The Best Way to Remove a 30-Foot Antenna Tower
By Tom King
Dropping a 30-foot antenna tower can be done safely with planning and careful rigging work. A crane is the best way but, if can't get one, you can do it effectively with a pair of come-alongs and a couple of 50-foot lengths of rope or cable.
Most antenna towers have at least three or four guy wires that hold the tower up in a high wind or storm. This model is based on a three-wire setup but can be handled just as well with a four-wire setup.
Attach two ropes or cables to the top of the antenna tower. You can do this with a ladder or by climbing the tower if it is sturdy enough. Be sure to use a safety belt if you climb the tower.
Find two solid spots to attach the come-alongs to on one side of the tower. Come-alongs are hand winches that tighten and loosen a steel cable. You can rent them at a local equipment rental place. A tree or post set in concrete is a good spot to attach one. If the tower is light, you can attach a come-along to the bumpers of a pair of trucks or something similarly heavy. You'll need 30 feet of cable for a 30-foot tower or you'll have to lower the tower in stages. After you attach the base of the come-alongs to your hardpoint, attach the movable hook end to the rope or cable at the top of the tower.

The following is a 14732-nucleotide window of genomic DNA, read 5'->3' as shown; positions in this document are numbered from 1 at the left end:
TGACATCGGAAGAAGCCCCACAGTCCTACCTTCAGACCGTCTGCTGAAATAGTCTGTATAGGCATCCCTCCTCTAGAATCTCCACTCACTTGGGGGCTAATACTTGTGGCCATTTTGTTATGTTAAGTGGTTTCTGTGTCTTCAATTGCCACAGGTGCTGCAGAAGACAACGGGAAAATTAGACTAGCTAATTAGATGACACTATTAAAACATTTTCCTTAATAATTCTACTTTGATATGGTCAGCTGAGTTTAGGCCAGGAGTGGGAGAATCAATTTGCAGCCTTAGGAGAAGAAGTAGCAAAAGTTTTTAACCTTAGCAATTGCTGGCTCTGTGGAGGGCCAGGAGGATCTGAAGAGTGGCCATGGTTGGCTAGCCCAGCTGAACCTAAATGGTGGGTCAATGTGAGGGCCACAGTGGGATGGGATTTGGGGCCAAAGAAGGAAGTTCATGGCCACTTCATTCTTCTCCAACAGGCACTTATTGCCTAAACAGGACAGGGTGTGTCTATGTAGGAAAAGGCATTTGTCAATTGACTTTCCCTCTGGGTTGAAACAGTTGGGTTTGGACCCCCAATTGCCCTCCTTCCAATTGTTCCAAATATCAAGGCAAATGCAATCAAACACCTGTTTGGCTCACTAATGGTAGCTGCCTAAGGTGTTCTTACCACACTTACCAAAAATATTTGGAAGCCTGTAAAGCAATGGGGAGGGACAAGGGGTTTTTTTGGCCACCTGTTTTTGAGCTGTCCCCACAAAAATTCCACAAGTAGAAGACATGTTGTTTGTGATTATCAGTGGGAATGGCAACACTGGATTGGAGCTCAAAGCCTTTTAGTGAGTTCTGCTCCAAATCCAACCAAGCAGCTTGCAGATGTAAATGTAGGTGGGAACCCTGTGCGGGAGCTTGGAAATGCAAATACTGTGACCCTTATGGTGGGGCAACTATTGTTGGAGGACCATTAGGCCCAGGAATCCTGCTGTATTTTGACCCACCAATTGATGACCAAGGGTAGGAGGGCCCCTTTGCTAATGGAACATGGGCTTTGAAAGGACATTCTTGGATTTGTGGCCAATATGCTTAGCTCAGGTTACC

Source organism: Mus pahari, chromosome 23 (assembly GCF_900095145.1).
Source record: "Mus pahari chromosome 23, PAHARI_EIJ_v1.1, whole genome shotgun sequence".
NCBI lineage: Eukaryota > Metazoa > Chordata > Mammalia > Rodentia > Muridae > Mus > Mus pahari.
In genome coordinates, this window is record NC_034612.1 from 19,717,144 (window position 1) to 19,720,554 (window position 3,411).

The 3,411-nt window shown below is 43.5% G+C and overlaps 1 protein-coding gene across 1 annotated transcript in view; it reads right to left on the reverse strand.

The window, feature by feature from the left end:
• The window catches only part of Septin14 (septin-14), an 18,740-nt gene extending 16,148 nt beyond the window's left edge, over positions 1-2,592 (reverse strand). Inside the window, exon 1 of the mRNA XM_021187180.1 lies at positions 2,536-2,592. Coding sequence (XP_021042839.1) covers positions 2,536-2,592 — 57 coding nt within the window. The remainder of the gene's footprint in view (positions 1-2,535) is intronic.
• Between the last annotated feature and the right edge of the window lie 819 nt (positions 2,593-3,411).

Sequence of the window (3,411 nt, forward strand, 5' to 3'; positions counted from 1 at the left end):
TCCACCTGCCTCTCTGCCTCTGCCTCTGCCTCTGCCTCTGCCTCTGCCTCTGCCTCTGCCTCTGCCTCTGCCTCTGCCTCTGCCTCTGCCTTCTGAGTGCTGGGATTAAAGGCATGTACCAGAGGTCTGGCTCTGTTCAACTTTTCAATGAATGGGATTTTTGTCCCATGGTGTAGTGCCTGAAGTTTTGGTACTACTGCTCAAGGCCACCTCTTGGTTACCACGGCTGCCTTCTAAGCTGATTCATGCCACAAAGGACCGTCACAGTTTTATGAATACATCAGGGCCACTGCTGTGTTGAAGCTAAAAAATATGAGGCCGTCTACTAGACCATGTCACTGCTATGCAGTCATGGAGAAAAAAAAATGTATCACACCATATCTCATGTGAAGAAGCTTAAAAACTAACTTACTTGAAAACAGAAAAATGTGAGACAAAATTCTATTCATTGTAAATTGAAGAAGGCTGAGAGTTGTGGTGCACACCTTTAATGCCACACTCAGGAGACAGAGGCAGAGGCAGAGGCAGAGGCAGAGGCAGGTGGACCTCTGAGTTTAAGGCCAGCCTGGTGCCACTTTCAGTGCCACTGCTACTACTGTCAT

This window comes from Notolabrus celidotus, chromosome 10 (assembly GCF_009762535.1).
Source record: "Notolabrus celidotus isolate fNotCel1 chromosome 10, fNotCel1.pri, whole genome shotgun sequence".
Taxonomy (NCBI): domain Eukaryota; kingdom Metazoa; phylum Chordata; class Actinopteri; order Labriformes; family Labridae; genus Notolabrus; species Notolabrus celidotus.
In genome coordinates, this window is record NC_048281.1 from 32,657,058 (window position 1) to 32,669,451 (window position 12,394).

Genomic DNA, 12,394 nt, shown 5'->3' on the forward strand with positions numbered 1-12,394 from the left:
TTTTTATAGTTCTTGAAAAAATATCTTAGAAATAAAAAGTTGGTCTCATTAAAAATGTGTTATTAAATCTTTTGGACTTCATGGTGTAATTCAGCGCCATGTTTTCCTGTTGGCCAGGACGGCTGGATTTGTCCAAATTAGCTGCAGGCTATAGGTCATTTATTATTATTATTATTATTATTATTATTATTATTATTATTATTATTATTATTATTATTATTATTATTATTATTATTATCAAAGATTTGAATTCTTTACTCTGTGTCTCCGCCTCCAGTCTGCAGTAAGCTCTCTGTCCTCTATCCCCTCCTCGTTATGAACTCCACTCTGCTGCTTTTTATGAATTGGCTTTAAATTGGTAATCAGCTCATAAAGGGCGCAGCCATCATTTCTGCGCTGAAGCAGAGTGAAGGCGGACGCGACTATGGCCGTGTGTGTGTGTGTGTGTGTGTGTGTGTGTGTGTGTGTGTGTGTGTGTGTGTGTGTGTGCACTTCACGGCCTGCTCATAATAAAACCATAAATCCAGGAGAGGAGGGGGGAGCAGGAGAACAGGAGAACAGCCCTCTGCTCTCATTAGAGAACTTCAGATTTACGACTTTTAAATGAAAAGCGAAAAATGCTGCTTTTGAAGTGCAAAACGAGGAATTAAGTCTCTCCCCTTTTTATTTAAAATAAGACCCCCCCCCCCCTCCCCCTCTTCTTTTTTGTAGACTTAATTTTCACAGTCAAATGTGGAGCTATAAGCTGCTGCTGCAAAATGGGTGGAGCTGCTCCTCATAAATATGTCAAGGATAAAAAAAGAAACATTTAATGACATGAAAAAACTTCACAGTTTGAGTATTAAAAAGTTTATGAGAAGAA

Pull the lowering ropes tight and stake down the base of the tower legs on the opposite side of the come-alongs. This will keep the legs from sliding toward the helpers on the come-alongs as the tower leans over. Unbolt the legs of the tower from the base. If they aren't bolted, cut them free with a torch or metal cutter (also rentable). Cut the guy wires on the same side as the lowering ropes, but leave the guy wire on the opposite side attached during the take-down.
Begin to let out the come-alongs and the tower will begin to lean. Either have two people work the come-alongs simultaneously or let out the come-alongs two or three cranks at a time so they come down slowly and evenly.
If you are working with a short come-along with a cable that isn't long enough to get the tower all the way down in one pass, you'll need to obtain some heavy boards to brace the tower up while you reset the come-alongs about halfway down. It's better to get come-alongs that are heavy enough to have 30 feet of cable.
Once you get the tower down, unhitch the cables and take it apart.
Tom King published his first paid story in 1976. His book, "Going for the Green: An Insider's Guide to Raising Money With Charity Golf," was published in 2008. He received gold awards for screenwriting at the 1994 Worldfest Charleston and 1995 Worldfest Houston International Film Festivals. King holds a Bachelor of Arts in communications from Southwestern Adventist College.